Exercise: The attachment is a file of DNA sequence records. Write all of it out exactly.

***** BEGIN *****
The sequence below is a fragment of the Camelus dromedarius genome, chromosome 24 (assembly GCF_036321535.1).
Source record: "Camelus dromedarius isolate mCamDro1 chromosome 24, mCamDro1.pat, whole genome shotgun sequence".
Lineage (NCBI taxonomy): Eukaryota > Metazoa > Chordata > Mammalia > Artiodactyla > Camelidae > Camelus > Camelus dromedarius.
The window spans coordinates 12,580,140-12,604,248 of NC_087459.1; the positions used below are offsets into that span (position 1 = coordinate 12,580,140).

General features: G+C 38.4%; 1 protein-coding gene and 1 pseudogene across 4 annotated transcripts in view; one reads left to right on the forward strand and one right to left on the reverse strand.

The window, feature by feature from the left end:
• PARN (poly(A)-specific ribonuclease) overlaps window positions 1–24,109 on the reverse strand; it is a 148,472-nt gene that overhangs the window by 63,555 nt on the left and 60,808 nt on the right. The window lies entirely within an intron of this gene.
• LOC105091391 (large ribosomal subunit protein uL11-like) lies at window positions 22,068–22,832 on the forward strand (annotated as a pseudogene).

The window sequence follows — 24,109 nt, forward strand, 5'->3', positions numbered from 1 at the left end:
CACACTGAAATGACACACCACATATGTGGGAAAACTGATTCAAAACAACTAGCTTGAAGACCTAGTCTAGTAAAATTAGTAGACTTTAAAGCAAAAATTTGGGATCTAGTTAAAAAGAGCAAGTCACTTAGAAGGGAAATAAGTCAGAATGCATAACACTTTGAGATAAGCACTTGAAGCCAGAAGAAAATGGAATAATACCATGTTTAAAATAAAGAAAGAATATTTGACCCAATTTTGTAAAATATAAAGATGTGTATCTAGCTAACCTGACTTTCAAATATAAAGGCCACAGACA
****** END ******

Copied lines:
The sequence below is a fragment of the Camelus dromedarius genome, chromosome 24 (assembly GCF_036321535.1).
Source record: "Camelus dromedarius isolate mCamDro1 chromosome 24, mCamDro1.pat, whole genome shotgun sequence".
Lineage (NCBI taxonomy): Eukaryota > Metazoa > Chordata > Mammalia > Artiodactyla > Camelidae > Camelus > Camelus dromedarius.
The window spans coordinates 12,580,140-12,604,248 of NC_087459.1; the positions used below are offsets into that span (position 1 = coordinate 12,580,140).

General features: G+C 38.4%; 1 protein-coding gene and 1 pseudogene across 4 annotated transcripts in view; one reads left to right on the forward strand and one right to left on the reverse strand.

The window, feature by feature from the left end:
• PARN (poly(A)-specific ribonuclease) overlaps window positions 1–24,109 on the reverse strand; it is a 148,472-nt gene that overhangs the window by 63,555 nt on the left and 60,808 nt on the right. The window lies entirely within an intron of this gene.
• LOC105091391 (large ribosomal subunit protein uL11-like) lies at window positions 22,068–22,832 on the forward strand (annotated as a pseudogene).

The window sequence follows — 24,109 nt, forward strand, 5'->3', positions numbered from 1 at the left end:
CACACTGAAATGACACACCACATATGTGGGAAAACTGATTCAAAACAACTAGCTTGAAGACCTAGTCTAGTAAAATTAGTAGACTTTAAAGCAAAAATTTGGGATCTAGTTAAAAAGAGCAAGTCACTTAGAAGGGAAATAAGTCAGAATGCATAACACTTTGAGATAAGCACTTGAAGCCAGAAGAAAATGGAATAATACCATGTTTAAAATAAAGAAAGAATATTTGACCCAATTTTGTAAAATATAAAGATGTGTATCTAGCTAACCTGACTTTCAAATATAAAGGCCACAGACA